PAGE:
After the club lost its Football League status in 1908, it re-registered as a new company and played in the Birmingham & District League for the next season. Then from 1909-10, they entered the Southern League Second Division, initially playing in both competitions.
Although there was a brief stay in the Southern League First Division, they were back in the Southern League Second Division for 1914-15.
The Stoke City Football Club annual general meeting in the summer of 1914 had been a stormy affair.
The directors appear to have expected an easy ride. However, the team finished in fifth position in 1913-14. They had obtained 16 votes in the re-election for a place back in the Football League (just nine short), while there had been a profit on the year’s trading of £348.
The meeting was a thrice-run affair, with opposition led by Alf Barker, one of the individuals who had helped reform the club in 1908. Two directors failed to retain their places on the board in the show-of-hands vote but then won the ballot based on shareholdings.
Allegations of a missile being thrown turned out to be nothing more than a crumpled piece of paper. The board narrowly won through at a third meeting, winning an open vote by 48 to 47 and the shareholders’ ballot more comfortably, by 378 to 168.
New Secretary Manager
The new secretary-manager Peter Hodge had previously spent five years in charge of Raith Rovers. He had achieved three consecutive top-two positions in the Scottish League Division Two before gaining promotion to the First Division.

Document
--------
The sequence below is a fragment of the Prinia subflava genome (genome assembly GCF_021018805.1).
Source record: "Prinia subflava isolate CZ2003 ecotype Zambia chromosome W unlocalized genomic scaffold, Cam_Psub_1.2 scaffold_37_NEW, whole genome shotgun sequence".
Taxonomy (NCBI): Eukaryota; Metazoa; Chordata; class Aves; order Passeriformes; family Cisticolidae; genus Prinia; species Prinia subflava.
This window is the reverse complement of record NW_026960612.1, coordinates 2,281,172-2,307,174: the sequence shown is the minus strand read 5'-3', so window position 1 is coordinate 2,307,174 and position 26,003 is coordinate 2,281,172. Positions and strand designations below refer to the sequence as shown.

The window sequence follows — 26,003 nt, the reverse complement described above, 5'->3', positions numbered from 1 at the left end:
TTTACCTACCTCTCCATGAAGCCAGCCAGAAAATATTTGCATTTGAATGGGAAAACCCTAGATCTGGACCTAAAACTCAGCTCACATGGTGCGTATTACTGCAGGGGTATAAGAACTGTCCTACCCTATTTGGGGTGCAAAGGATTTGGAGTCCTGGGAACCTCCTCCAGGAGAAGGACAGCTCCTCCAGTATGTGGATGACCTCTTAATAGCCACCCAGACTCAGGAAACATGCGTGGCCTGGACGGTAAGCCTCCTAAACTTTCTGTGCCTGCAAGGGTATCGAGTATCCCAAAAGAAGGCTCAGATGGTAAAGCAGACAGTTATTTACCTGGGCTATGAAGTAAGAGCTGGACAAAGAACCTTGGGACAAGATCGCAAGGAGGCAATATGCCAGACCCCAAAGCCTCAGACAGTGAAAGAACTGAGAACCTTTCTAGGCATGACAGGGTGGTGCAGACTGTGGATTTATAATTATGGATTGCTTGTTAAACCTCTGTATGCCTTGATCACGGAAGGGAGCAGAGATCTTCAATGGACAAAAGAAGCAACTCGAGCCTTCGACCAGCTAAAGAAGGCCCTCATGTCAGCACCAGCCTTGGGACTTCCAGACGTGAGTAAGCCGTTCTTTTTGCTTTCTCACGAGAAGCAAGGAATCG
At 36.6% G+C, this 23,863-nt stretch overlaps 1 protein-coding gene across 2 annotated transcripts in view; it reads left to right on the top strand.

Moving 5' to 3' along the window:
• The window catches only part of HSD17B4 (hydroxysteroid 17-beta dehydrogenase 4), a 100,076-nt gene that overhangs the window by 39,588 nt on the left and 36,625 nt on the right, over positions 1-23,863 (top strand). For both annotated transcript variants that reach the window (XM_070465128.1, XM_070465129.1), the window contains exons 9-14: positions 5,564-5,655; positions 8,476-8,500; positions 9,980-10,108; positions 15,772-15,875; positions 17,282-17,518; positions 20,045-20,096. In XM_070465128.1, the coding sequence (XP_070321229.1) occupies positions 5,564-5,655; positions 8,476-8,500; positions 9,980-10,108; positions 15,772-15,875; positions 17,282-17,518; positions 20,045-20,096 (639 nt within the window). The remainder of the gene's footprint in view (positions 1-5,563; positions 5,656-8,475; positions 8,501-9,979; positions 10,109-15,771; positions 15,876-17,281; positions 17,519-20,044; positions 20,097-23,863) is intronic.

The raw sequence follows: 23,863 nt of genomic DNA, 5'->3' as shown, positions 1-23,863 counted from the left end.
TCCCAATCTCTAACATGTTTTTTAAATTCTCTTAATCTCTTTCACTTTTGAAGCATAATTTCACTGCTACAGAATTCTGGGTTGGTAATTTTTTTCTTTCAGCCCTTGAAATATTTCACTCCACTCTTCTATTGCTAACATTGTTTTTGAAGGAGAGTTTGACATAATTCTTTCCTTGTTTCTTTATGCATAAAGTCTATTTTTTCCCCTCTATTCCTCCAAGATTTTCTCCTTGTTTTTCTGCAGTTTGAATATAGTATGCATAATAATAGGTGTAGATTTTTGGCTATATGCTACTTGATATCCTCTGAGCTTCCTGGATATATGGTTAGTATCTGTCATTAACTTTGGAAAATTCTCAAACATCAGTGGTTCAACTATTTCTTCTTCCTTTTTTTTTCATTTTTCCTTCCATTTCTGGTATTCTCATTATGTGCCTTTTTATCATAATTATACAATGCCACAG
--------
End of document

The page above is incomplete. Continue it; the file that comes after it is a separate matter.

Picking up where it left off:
A knowledgeable and effective manager, he went on to take charge of Leicester City and Manchester City after the First World War was over.
There was little transfer activity over the summer, and the squad that started 1914-15 was more or less the same as had finished the previous campaign.
The Southern League Division, Two of 1914-15, was dysfunctional.
Of the 17 clubs set to take part, 12 were based in South Wales, two in the London area (Leyton and Brentford), two in the Midlands (Stoke and Coventry City), and one in the North West (Stalybridge Celtic). The presence of Stalybridge was not the first occasion a Northern club had joined the competition, for Bradford Park Avenue had been members in 1907-08.
1914-15 Southern League
The clubs were essentially a mixture of Football League (or at least Southern League Division One) hopefuls and teams recruited as part of an expansion move by the Southern league to bring professional football to the Welsh Valleys, plus the newly formed Essex professional outfit Leyton who had yet to play a game.
One of the skills a secretary-manager required was to arrange the best possible fixture list with at least one attractive home fixture over the Christmas period.
In the Southern League Division Two, other considerations were to be considered. The state of many of the Welsh grounds was appalling, and these were best negotiated in the summer months when there was more daylight, enabling later kick-off times, and the pitches were likely to be slightly better.
Time and time again, comments appeared in the Staffordshire Evening Sentinel along the following lines: “Frequenters of the Victoria Ground can have no conception of the state of some of these Welsh enclosures” (30 January 1915). Ton Pentre was probably the worst “cramped, uneven, composed for the most part of clinker, and positively dangerous to players owing to the presence of so much glass and clinker” (Staffordshire Evening Sentinel, 13 February 1915).
For good measure, there was also a significant slope to the soccer field. Players described the Llanelly pitch as “a fearful handicap” to players, while Barry Town’s ground was “a terrible enclosure…almost knee-deep in the mud”.